Consumers are being overwhelmed by irrelevant marketing campaigns and are losing trust with brands over their misuse of data, according to a new Chartered Institute of Marketing (CIM) study.
Of 2,000 CIM members surveyed, exactly half said they received a high level of irrelevant communications on a daily basis.
Worryingly, 55% state they receive promotional material from brands they believe to have obtained their contact data without consent.
In recent weeks, the Information Commissioner’s Office (ICO) has taken a combative stance to brands found to be misusing data, with the high profile announcement that it had fined Flybe and Honda Motor Europe a total of £83,000 for misuse of customer data via email, and further fines for eleven charities over personal data use.
However, the CIM’s latest findings will provide further concern to the ICO as it continues to crackdown on brands in the build-up to the General Data Protection Regulation’s (GDPR) enforcement next year.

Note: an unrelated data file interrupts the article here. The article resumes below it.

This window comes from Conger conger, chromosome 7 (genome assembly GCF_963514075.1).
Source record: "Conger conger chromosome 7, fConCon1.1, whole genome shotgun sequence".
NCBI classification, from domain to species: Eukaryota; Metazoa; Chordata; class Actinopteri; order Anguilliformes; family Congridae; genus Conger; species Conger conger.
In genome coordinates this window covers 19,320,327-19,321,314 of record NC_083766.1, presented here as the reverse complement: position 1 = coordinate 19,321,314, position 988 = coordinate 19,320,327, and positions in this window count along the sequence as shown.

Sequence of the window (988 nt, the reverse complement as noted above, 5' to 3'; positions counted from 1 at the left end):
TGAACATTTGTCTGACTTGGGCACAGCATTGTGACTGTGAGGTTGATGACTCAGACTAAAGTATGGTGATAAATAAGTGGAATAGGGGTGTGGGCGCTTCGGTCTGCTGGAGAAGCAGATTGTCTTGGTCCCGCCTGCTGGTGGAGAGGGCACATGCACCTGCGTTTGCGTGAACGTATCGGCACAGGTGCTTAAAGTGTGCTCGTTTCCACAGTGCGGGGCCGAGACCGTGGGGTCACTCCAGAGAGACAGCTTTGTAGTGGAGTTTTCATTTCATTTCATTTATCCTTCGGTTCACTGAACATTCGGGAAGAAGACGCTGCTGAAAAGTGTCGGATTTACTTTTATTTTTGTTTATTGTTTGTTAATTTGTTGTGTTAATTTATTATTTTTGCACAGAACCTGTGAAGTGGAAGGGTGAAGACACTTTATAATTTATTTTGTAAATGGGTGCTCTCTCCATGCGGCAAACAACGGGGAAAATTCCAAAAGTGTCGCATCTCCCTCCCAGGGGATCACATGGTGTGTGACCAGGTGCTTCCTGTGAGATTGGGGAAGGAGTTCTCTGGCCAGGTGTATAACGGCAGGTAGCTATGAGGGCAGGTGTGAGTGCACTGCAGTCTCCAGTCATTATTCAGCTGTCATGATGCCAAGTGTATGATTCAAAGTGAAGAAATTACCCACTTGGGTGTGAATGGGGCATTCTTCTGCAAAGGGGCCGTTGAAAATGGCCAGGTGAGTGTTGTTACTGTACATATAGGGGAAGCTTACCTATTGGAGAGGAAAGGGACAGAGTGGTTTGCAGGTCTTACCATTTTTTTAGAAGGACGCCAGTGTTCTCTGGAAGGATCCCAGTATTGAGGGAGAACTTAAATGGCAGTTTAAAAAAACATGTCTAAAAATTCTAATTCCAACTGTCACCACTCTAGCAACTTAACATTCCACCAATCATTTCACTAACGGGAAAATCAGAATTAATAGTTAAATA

“What’s most worrying about these results is that they are unsurprising,” says Chris Daly, chief executive of the Chartered Institute of Marketing.
“Businesses have a responsibility to their customers to be transparent, respectful and clear about how they use their personal information. Not only is this best data practice, but it ultimately will help consumers feel more confident and enjoy the benefits of sharing more personal data with businesses.
“The more data is shared, the easier it is for companies to provide relevant, targeted communications to consumers. But until businesses step up and show their commitment to best practice, they risk alienating their customers and damaging their brand.”
CIM’s recent research report, ‘Whose Data Is It Anyway?’ revealed that 92% of consumers “do not fully understand how marketers and organisations use their personal information”, and that 57% do not trust an organisation to use their data responsibly.
Of those sectors ranked by consumers for their data trustworthiness, the financial services sector scored highest, in contrast to other consumer trust indexes in recent times which have often ranked the sector much lower.